In my Brooklyn neighborhood, one of the most walkable and transit-rich in the country, the streets near schools fill up every morning and afternoon with parents dropping off and picking up their kids in cars. They double-park, they idle, they block bike lanes. Somehow this scenario — which was unthinkable when I was a New York kid in the 1970s — has become the norm.
The same is true in most communities around North America. Which is why the policy of a new elementary school in Milton, Ontario, is worth noting. Located in a fast-growing part of the Greater Toronto Area, it has been designated a "walking-only school" (bikes and scooters are fine, too).
From Streetsblog Network member Spacing Toronto:
In light of increasing concern over traffic problems around school and the rising incidence of childhood obesity, schools are beginning to pay closer attention to the transportation habits of their students. One Milton school in particular is drawing attention from around North America with a full-out ban on parents driving their kids to school.
The Halton School Board’s Active and Safe Routes to School and local public health officials launched the program this year at Milton’s P.L. Robertson Elementary School. Costing the school board $125,000, the ban on driving is a one-year pilot with hopes of expanding to other schools in the community in the coming years.
So far the project has been a success, with project manager Jenifer Jenkins saying that the school quickly reached a 100% compliance rate. Surprisingly the rate stayed high even as the weather worsened, indicating a broader change in behavior. Jenkins also says that some students who qualify for buses have opted to walk instead so as to join their friends. This implies that walking will become more attractive to students as more of their peers do start doing it.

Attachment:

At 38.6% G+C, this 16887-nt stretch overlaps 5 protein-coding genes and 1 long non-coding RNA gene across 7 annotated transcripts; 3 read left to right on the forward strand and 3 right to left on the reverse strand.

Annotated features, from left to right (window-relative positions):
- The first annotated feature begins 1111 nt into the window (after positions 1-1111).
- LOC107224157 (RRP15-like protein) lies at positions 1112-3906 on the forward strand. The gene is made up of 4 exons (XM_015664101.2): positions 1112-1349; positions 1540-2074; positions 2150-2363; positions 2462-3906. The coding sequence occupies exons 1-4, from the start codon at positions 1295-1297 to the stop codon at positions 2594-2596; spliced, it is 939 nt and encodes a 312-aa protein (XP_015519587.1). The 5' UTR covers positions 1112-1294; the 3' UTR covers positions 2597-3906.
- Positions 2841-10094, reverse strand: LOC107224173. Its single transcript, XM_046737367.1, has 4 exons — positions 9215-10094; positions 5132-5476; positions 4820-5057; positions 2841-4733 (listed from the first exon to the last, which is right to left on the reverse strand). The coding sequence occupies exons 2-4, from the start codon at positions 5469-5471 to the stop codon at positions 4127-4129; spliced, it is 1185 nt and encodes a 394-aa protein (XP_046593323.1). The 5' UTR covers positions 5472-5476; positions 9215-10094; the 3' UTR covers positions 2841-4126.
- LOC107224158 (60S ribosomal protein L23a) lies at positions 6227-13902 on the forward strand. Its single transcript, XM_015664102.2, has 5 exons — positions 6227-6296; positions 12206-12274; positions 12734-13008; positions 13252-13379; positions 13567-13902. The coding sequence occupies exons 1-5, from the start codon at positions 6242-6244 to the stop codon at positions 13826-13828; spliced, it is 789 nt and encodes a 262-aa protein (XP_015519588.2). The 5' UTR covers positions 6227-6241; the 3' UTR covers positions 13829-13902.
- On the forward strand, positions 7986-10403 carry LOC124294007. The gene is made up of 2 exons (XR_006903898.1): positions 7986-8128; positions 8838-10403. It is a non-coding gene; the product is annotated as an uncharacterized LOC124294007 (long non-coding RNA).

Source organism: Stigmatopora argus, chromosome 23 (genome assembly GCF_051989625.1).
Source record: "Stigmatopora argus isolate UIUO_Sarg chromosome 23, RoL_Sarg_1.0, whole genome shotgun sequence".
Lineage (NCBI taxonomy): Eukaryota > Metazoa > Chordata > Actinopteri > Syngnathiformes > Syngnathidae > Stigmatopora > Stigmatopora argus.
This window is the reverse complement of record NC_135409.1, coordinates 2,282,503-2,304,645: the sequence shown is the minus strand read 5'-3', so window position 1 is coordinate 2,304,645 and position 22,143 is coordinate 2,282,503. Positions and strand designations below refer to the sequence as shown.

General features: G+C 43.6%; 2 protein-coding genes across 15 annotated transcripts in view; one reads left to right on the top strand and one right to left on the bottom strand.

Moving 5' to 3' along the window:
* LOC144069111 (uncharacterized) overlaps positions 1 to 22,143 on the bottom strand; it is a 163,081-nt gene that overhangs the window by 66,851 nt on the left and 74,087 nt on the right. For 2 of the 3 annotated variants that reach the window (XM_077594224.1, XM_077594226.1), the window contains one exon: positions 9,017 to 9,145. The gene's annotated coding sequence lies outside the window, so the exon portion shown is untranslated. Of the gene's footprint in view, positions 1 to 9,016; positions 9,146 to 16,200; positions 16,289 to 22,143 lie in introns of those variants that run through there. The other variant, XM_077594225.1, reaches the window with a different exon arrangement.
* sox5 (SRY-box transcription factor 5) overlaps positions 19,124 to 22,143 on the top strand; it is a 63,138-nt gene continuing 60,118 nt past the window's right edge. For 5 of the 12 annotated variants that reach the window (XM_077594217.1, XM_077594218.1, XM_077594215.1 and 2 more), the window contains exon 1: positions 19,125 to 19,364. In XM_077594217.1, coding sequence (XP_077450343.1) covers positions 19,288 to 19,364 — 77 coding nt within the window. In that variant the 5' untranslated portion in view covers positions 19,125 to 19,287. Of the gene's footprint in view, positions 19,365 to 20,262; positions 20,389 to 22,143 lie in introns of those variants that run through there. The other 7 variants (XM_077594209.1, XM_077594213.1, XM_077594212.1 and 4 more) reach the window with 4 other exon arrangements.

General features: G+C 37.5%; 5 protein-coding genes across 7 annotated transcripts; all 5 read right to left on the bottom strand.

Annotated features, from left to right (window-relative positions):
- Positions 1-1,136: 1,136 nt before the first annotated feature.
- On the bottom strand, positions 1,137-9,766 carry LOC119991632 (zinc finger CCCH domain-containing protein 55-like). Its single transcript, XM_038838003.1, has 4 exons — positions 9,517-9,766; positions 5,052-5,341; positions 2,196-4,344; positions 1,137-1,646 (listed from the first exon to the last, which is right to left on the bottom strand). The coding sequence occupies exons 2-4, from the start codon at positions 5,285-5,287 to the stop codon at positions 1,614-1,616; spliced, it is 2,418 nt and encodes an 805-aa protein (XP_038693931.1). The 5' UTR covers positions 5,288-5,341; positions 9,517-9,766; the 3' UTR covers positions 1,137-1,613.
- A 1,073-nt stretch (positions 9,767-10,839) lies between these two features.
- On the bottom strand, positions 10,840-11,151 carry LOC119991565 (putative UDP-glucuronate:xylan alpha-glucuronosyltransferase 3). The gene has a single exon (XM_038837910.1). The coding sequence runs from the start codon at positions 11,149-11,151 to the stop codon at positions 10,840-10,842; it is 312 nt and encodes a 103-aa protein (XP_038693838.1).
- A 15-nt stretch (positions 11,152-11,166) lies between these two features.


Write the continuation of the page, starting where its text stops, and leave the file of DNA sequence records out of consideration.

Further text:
Read more about the program here. It’s a far cry from the policy of a school in Saratoga Springs, N.Y., that made the news last year — a policy that banned students commuting by bicycle, even in the company of their parents.
A little-mentioned side benefit of encouraging kids to travel to school using their own power is that it will get parents out of cars as well. And maybe the grown-ups will be more likely to see that it’s possible to make other local trips under their own steam.
More from around the network: The City Fix reports on a Nigerian community that has successfully banned dangerous and dirty commercial motorbikes. Bicycle Commuters of Anchorage celebrates the passage of a bicycle plan for that city. And Tom Vanderbilt at How We Drive points out some interesting numbers on the amount of land taken up by parking lots in the United States.